Kenai's love-hate relationship with the annual personal-use dipnet fishery dominated discussion at the city council work session Tuesday.
City Manager Rick Koch and Finance Director Terry Eubank talked about the money and work involved in Kenai's side of the fishery.
Last year, when thousands of people flocked to Kenai for their allotment of household use salmon, the city took in nearly $444,000 and spent nearly $341,000 on law enforcement, improvement projects and other efforts.
The fishery usually pencils out to be financially worthwhile, but if it closes early or something goes wrong, the city could loose out, Eubank said.
"The city is at a significant risk," he said.
Koch also talked about some other difficulties, including a period last summer when the fishery was open 24 hours, which made clean-up more difficult.
"It resulted in there being more fish waste collecting on the beach," he said.
Besides the report from Koch and Eubank, the meeting was a chance for the public and the council to talk about their views on the fishery.
Vincent Goddard, of Inlet Fisheries, was largely concerned with enforcement during the fishery, and had ideas on how the city might work with the state on enforcement, or at least push the state to do more.
"It's my firm belief that there's way more fish being caught than are reported," he said.
Goddard also wanted the city to consider how the fish are handled after being caught.
"There is a considerable amount of fish being shipped out of the state," he said.
According to Goddard, that's illegal -- and it is illegal for the shipping company (often FedEx, he said) to transport it under the Lacey Act. He asked the city to work on educating people and businesses about what is allowed.
Mayor Pat Porter said that the city isn't in a position to do very much enforcement, but that she had spoken with the governor last week and that the city will continue to ask the state for enforcement.
Bob Peters also had suggestions for Kenai on how it could help make the fishery run more smoothly.
Peters said an ordinance about fish waste and cleaning might make it easier to enforce when people leave fish guts lying around. He also suggested that the city work toward not making a profit by spending any money they take in on the fishery.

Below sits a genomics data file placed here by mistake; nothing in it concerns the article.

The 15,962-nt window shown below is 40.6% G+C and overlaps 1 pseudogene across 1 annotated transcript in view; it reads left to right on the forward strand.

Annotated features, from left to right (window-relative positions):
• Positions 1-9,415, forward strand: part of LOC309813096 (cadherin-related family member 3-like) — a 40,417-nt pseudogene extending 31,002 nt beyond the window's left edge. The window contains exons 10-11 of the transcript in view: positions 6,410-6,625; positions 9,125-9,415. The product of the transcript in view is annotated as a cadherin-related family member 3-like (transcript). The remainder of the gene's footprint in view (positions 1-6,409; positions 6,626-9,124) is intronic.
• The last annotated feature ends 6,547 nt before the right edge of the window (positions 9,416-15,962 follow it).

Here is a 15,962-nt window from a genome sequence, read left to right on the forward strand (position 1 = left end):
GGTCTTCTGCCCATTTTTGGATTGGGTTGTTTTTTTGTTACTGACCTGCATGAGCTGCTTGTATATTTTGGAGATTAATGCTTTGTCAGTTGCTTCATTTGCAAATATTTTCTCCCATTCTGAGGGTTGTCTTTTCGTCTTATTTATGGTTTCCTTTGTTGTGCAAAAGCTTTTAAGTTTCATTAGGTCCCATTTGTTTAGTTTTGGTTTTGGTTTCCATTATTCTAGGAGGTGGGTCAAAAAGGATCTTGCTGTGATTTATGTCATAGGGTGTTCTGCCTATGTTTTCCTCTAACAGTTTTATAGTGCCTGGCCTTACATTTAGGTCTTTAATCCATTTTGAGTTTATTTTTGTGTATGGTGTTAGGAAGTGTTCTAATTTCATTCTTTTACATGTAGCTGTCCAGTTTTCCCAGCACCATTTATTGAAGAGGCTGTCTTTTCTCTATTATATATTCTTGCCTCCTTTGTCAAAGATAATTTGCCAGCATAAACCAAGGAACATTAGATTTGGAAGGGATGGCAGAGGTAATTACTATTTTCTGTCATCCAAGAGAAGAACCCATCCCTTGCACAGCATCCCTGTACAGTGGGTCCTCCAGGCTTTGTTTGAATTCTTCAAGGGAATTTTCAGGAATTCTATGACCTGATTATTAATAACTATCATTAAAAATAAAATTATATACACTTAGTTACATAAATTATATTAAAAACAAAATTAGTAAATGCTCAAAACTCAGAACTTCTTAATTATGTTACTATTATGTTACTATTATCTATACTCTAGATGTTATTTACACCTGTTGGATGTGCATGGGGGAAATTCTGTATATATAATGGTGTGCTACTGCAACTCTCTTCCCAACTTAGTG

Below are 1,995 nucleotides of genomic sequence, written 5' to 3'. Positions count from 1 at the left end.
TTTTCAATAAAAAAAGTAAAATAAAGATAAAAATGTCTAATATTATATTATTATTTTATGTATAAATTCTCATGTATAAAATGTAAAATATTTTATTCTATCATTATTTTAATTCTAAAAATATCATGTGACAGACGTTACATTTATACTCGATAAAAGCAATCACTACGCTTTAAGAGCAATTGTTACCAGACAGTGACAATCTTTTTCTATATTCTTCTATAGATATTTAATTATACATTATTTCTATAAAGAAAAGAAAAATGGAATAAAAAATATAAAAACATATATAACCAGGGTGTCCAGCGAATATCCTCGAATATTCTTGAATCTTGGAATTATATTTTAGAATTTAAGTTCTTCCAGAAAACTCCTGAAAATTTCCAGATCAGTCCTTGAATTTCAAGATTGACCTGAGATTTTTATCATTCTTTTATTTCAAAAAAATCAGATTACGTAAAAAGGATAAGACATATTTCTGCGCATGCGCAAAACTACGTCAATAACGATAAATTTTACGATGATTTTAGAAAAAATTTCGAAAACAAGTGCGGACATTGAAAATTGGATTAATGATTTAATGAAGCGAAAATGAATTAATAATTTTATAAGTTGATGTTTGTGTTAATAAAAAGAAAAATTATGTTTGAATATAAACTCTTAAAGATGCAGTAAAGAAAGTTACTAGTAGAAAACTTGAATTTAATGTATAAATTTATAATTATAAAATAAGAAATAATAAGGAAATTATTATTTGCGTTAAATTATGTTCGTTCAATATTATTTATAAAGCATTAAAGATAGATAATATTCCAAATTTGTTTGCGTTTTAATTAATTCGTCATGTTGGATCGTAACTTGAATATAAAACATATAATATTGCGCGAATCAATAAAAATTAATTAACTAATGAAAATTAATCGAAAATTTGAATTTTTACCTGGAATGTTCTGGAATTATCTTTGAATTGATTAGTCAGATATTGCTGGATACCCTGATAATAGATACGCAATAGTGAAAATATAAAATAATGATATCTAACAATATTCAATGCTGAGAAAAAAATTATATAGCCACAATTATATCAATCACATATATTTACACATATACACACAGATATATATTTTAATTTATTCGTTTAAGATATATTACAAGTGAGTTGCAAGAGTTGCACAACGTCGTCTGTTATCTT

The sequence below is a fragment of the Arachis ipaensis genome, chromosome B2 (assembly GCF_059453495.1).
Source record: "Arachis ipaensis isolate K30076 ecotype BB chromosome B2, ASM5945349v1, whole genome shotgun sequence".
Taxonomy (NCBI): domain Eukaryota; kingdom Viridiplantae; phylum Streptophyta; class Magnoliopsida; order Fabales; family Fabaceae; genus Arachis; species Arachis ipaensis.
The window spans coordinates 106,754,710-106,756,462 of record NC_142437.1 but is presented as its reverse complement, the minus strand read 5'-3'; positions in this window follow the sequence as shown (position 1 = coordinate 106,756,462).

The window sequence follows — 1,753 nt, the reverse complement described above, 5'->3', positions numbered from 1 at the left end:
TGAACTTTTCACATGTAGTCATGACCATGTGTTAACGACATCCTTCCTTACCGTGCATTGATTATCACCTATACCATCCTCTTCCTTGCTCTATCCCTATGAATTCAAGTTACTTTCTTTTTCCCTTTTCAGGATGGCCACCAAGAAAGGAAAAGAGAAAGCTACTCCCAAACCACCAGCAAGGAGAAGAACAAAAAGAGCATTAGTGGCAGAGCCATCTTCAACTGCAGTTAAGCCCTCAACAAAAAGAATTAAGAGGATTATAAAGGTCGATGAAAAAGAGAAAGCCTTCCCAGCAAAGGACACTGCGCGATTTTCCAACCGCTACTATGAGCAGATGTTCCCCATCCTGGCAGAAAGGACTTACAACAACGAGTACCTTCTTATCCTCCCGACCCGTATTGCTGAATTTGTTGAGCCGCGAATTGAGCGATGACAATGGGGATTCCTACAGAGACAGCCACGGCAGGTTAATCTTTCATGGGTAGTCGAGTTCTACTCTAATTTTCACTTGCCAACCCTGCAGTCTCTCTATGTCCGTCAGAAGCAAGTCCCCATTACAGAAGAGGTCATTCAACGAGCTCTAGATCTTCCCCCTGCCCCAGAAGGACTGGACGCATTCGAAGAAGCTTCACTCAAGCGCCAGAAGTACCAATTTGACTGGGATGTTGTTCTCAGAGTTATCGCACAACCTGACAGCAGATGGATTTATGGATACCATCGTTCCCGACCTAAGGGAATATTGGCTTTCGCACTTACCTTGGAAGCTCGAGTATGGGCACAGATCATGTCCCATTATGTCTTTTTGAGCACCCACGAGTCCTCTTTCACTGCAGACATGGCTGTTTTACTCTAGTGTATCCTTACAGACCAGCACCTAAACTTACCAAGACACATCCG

Not everyone wanted to talk about what more the city could be doing.
Brenda Crim asked how her volunteers could do more for the community during the dipnetting season.
Crim organizes hundreds of volunteers to come to Kenai and help with picking up trash, running a day camp on the beach, monitoring traffic near the beach and other projects to ensure the fishery runs smoothly.
This summer, Crim said she'll have 450 volunteers in town for all three weekends the fishery is open.
"We love Kenai," she said. "Our whole goal is to leave goodness, a path of goodness."
Koch and Crim planned to meet at a later date to talk about additional projects, including the possibility of the volunteers doing some trail work.
Rik Bucy, another local businessman, also had a positive take on the fishery and its economic impacts.
Bucy said he had seen the numbers, and businesses like Fred Meyer and Tesoro have significant jumps in sales during the dipnetting opening each summer. He commended the city for its work making the fishery run smoothly.
"I think you've done a great job," he said.
Council members also weighed in on what they thought needs more work.
Brian Gabriel brought up two issues he sees regularly.
"I look out my window and I see people urinating constantly," he said.
He also said that the number of people using the lots in the VIP subdivision to host a group of family and friends is increasing.
City Attorney Krista Stearns said that such camping requires the owner's permission, and the owner must provide sanitation facilities.
Porter said that trash was also an issue, and she had recently learned that people are burying and burning their trash on the beach.
"The garbage pretty much gets out of control," she said.
Council members and administration talked about possible solutions, including signage and enforcement. Stearns found ordinances relating to most of the complaints.
Terry Bookey said he appreciated the work last summer, and thought the city was going in the right direction.
"We have this fishery," he said. "It's here. I don't think it's going away."
Molly Dischner can be reached at firstname.lastname@example.org.
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